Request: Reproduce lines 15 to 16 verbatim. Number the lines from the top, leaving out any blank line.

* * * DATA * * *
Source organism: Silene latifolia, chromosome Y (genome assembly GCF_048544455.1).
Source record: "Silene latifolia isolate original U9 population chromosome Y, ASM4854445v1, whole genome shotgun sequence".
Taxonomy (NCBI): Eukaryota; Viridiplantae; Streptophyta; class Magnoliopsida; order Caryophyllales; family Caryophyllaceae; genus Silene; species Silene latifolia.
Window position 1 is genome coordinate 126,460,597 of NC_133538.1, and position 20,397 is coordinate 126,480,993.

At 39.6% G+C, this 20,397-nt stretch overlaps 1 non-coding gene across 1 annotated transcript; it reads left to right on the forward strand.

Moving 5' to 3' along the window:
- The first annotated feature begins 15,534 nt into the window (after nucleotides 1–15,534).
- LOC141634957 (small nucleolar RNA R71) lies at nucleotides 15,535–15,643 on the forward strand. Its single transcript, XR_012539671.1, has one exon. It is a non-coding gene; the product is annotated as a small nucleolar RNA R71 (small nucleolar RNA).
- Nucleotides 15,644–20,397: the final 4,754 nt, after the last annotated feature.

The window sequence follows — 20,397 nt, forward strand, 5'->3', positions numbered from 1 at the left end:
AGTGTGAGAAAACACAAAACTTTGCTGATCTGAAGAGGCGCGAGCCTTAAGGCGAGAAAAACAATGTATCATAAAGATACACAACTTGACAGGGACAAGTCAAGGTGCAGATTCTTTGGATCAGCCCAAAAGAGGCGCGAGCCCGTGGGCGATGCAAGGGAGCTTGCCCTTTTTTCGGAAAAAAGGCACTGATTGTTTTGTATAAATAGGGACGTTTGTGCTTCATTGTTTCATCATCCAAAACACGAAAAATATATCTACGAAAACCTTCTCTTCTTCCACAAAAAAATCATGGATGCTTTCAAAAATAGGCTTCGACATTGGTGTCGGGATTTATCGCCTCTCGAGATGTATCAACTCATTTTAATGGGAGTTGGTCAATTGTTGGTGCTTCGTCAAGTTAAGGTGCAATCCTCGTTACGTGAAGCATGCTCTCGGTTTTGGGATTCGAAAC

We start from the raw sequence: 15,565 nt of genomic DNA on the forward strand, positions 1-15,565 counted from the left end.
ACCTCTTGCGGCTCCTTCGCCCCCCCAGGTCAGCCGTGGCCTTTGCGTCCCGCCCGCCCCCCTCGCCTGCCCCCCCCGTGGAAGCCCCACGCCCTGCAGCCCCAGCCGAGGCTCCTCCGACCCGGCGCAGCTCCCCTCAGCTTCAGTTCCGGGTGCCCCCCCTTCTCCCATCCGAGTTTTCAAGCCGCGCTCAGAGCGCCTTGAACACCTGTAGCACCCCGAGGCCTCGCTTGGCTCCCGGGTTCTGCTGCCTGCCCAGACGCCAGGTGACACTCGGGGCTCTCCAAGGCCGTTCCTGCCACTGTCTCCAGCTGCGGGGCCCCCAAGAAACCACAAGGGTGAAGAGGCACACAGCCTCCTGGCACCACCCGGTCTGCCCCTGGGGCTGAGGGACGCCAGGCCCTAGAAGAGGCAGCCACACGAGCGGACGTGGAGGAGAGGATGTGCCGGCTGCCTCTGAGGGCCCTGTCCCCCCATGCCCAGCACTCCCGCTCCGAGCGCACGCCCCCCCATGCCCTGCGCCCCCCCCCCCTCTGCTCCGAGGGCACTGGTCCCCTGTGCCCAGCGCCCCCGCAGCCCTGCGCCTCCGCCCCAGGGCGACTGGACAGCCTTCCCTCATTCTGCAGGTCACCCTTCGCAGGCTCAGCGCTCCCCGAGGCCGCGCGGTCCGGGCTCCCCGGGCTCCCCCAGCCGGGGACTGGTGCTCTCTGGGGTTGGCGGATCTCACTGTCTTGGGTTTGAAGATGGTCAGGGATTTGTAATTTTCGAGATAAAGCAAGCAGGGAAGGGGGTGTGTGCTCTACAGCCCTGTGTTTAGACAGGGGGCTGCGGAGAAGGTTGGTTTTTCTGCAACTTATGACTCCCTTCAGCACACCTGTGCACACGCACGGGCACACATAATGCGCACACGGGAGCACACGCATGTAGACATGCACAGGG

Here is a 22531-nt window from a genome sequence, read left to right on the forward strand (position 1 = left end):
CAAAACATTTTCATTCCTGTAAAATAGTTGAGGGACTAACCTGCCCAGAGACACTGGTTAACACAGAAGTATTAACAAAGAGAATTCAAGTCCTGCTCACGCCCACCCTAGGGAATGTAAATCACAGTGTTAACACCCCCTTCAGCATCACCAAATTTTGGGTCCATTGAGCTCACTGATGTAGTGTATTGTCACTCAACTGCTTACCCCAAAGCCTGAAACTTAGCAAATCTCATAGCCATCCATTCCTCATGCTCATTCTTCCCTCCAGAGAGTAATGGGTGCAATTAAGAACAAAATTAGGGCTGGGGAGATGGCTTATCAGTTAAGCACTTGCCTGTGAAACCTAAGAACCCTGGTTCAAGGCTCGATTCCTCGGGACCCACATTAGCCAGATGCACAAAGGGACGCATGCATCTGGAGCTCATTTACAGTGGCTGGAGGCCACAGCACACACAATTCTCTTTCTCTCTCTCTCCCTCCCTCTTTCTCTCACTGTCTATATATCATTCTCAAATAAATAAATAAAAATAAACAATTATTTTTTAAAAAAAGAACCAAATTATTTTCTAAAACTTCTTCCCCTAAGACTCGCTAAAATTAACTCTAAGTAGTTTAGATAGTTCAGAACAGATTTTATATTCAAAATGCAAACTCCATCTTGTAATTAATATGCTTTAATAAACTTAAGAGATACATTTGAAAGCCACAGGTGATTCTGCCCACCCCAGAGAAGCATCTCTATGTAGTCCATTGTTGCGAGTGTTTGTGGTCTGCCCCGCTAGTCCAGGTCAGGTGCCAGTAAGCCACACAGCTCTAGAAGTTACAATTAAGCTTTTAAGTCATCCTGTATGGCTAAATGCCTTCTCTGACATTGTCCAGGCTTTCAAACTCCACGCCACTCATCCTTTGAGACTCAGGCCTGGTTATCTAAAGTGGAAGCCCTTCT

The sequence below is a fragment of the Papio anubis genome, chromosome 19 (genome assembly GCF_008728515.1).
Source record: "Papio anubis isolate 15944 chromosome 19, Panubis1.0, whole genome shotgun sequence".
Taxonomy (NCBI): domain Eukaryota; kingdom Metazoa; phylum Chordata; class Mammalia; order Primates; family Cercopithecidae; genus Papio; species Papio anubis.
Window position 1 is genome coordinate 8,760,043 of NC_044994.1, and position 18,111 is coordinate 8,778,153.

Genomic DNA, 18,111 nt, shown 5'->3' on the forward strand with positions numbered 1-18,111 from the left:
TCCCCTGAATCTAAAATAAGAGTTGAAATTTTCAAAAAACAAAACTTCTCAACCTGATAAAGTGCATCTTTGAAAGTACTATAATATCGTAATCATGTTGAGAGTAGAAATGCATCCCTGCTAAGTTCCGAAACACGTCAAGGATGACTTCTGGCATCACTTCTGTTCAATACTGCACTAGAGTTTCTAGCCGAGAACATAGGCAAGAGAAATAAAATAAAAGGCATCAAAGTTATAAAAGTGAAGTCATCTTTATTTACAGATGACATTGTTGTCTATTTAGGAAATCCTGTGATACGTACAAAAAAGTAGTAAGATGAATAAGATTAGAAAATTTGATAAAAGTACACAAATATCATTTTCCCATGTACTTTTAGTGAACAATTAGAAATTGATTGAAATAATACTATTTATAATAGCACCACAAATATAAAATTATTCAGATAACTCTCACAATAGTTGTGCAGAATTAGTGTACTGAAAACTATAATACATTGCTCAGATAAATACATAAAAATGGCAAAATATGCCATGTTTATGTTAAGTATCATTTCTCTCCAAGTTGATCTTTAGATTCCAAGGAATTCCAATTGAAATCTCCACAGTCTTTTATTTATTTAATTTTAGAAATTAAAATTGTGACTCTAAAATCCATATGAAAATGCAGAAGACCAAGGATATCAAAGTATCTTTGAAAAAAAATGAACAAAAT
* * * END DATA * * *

CAAAACATTTTCATTCCTGTAAAATAGTTGAGGGACTAACCTGCCCAGAGACACTGGTTAACACAGAAGTATTAACAAAGAGAATTCAAGTCCTGCTCACGCCCACCCTAGGGAATGTAAATCACAGTGTTAACACCCCCTTCAGCATCACCAAATTTTGGGTCCATTGAGCTCACTGATGTAGTGTATTGTCACTCAACTGCTTACCCCAAAGCCTGAAACTTAGCAAATCTCATAGCCATCCATTCCTCATGCTCATTCTTCCCTCCAGAGAGTAATGGGTGCAATTAAGAACAAAATTAGGGCTGGGGAGATGGCTTATCAGTTAAGCACTTGCCTGTGAAACCTAAGAACCCTGGTTCAAGGCTCGATTCCTCGGGACCCACATTAGCCAGATGCACAAAGGGACGCATGCATCTGGAGCTCATTTACAGTGGCTGGAGGCCACAGCACACACAATTCTCTTTCTCTCTCTCTCCCTCCCTCTTTCTCTCACTGTCTATATATCATTCTCAAATAAATAAATAAAAATAAACAATTATTTTTTAAAAAAAGAACCAAATTATTTTCTAAAACTTCTTCCCCTAAGACTCGCTAAAATTAACTCTAAGTAGTTTAGATAGTTCAGAACAGATTTTATATTCAAAATGCAAACTCCATCTTGTAATTAATATGCTTTAATAAACTTAAGAGATACATTTGAAAGCCACAGGTGATTCTGCCCACCCCAGAGAAGCATCTCTATGTAGTCCATTGTTGCGAGTGTTTGTGGTCTGCCCCGCTAGTCCAGGTCAGGTGCCAGTAAGCCACACAGCTCTAGAAGTTACAATTAAGCTTTTAAGTCATCCTGTATGGCTAAATGCCTTCTCTGACATTGTCCAGGCTTTCAAACTCCACGCCACTCATCCTTTGAGACTCAGGCCTGGTTATCTAAAGTGGAAGCCCTTCT

The sequence below is a fragment of the Papio anubis genome, chromosome 19 (genome assembly GCF_008728515.1).